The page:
« EelmineJätka »
found in their own souls. It was not their business to puzzle and entangle the Churches with a new gospel, but to stand in the good old way. Every reader may behold the steadfastness of their faith. As they received Christ Jesus the Lord, so they walked in him, rooted and built up in the faith, as they had been taught. Col. ij. 5, 6, 7. .
The greatest humility becomes us, in speaking of what is our own. When grievous wolves creep in, they spare not the flock, speaking perverse things, to draw away discia ples after them. Acts xx. 29, 30. I searce ever knew an author who had a nostrunt in divinity, a contrivance of his own, but he was more impatient to promote that, than the great fundamentals of Christianity. He corild argue against the man who denies the truth, with more temper than against one, who is afraid of his scheme. There can be, the meekpess of a lamb to the former, but the fury of a bear to the latter, who would rob them of their whelps, wbich are only lovely, because they are their own. Elihu thought it dangerous that the great men about him should say, we hooe found out wisdom. Job. xxxii. 13.
I fear it is too much, that a certain author has said of his scheme. « If we'suppose the " Messiah or Logos in his pré-existent state, rs as well as after his incarnation, to be a com“ plex or compounded person ; and that di-“ vine Logos, eternal Word, assumed a superas angelic or inferior nature, called also Lo. s gos, into union with himself, before he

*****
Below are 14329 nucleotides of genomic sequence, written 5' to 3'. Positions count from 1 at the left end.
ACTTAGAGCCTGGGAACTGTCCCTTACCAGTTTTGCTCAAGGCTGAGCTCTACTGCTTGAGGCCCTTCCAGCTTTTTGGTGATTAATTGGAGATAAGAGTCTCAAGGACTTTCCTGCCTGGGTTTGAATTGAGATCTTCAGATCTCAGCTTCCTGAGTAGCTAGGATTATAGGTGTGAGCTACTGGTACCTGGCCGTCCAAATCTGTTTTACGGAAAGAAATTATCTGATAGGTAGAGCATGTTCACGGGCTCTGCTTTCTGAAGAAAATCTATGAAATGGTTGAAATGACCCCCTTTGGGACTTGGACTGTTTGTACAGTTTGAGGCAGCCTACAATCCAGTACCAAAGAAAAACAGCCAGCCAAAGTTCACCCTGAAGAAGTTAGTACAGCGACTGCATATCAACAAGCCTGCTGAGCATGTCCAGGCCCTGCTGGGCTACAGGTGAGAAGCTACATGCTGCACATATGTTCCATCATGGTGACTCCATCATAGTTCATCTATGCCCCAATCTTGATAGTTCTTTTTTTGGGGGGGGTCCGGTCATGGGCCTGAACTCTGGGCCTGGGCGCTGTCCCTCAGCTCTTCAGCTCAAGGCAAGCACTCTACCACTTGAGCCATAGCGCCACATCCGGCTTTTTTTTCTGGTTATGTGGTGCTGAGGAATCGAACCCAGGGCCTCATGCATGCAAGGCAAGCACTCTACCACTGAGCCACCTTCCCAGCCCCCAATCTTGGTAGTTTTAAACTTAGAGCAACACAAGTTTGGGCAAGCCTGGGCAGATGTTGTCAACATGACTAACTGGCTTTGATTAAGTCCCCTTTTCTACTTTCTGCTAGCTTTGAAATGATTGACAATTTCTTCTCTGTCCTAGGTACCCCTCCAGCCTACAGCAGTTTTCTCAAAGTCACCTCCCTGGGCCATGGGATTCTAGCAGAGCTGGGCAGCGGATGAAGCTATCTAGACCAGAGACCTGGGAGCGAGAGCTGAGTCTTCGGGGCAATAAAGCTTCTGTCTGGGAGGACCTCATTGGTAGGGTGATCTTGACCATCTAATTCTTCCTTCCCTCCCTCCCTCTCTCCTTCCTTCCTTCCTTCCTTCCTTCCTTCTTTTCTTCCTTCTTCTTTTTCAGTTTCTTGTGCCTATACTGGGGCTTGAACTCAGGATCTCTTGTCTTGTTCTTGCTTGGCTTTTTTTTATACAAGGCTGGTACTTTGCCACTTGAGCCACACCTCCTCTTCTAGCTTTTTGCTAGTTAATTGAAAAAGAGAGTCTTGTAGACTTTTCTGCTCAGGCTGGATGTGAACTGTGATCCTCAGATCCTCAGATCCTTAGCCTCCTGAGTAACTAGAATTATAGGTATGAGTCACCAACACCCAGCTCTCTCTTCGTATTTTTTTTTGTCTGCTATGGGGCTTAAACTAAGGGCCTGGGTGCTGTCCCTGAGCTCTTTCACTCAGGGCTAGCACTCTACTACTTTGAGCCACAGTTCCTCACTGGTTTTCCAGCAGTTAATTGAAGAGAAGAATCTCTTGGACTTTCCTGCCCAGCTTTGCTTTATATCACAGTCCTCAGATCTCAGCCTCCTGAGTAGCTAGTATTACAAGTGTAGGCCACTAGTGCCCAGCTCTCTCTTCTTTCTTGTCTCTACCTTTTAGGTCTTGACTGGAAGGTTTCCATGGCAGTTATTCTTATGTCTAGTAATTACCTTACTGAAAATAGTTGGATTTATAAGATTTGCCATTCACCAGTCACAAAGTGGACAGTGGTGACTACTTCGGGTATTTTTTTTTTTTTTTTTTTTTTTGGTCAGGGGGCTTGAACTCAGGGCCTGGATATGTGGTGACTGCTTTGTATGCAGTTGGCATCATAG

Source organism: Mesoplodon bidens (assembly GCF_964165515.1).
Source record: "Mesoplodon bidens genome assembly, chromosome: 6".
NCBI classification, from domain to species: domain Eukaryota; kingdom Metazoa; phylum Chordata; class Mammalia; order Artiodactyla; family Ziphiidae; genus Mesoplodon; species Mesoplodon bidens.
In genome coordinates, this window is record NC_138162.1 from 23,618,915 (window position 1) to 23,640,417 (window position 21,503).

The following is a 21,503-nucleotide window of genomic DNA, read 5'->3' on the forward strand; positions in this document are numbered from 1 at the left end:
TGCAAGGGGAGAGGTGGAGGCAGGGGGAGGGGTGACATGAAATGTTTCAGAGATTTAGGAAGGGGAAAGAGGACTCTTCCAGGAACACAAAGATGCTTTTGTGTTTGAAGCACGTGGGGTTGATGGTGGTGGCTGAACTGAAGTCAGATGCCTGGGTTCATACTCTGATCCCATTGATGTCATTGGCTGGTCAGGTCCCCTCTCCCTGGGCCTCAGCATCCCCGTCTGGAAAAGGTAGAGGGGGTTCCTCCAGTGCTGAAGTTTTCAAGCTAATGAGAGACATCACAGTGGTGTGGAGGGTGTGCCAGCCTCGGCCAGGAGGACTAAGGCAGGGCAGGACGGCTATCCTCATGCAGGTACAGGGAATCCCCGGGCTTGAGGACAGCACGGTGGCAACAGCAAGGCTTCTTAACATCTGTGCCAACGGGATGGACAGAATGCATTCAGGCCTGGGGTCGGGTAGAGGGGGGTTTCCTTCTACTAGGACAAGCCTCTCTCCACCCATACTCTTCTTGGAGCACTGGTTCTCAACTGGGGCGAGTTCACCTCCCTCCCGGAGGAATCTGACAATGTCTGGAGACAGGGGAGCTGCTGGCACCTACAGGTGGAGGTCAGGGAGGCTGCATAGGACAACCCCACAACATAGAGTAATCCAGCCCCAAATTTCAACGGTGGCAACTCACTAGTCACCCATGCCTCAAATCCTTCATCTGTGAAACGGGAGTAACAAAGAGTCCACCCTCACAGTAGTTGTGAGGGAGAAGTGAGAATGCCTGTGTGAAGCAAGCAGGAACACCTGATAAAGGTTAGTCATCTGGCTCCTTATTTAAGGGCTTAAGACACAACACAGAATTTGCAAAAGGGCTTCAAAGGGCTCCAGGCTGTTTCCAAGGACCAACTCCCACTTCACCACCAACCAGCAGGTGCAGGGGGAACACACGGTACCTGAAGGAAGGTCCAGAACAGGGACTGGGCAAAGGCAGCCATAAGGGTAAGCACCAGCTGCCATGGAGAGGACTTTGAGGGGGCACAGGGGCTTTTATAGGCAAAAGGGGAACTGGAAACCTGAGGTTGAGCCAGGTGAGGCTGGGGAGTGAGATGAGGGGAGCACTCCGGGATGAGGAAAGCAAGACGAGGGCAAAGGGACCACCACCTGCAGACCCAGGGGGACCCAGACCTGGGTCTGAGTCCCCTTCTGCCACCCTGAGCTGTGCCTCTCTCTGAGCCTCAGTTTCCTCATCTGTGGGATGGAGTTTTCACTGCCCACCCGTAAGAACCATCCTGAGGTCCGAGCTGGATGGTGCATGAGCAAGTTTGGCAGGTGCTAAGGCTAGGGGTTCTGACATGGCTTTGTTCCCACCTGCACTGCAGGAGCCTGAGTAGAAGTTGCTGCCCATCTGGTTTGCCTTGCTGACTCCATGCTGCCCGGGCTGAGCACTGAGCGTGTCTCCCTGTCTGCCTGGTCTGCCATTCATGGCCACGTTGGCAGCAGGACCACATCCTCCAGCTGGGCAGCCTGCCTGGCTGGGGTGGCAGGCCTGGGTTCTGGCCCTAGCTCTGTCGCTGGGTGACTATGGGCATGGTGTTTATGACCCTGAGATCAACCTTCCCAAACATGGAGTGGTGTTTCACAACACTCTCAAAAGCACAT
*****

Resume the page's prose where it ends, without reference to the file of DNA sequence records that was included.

“ took flesh upon him : this would reconcile “ all the ideas which seem inconsistent, and “ scatter the darkness that hangs over the an. " cient writers, and over the scripture itself, .“ if this opinion is not admitted." To this I cannot forbear to answer, in the words of Eliphaz. Art thou the first man that was born? Or wast thou made before the hills? Hast thou heard the secret of God, or restrainest thou wis. dom to thyself? What knowest thou that we know not, what understandest thou that is not -with us? Is there any secret thing with thee? Why does thine heart carry thee away, or what do thine eyes wink at ? Job xv. 7, 12.
By this account, the divinity of Christ is only an attribute : his person is a creature; his hu-man soul is an angelical spirit. . He has no more of God than a property, and no more of man than flesh and blood. This Logos, as we are often told in that book, is the essential poreer of the deity, and has no more than a figu rative personality. , : We are bid to consider to what a superior " height, this doctrine advances the whole per“son of Christ." But the little fling that follows, might have been spared. “Let nog “ those who love the Lord Jesus in sincerity, " be afraid to hear of his various glories." They who love the Lord Jesus in sincerity, delight to hear of his being humbled, and made in alt things like to themselves. They think that the human nature, consists of a human soul as well as body. :. We are farther told, that this scheme lays
a foundation, for reconciling the contentions
.'that have troubled the Church in all ages: * And as it would be a mighty happiness, if “ there was any possibility of uniting, the con" tending parties into one scheme of Trinita“ rian doctrine; so the author says, he knows " no hypothesis bids so fair for it, as this.” And yet,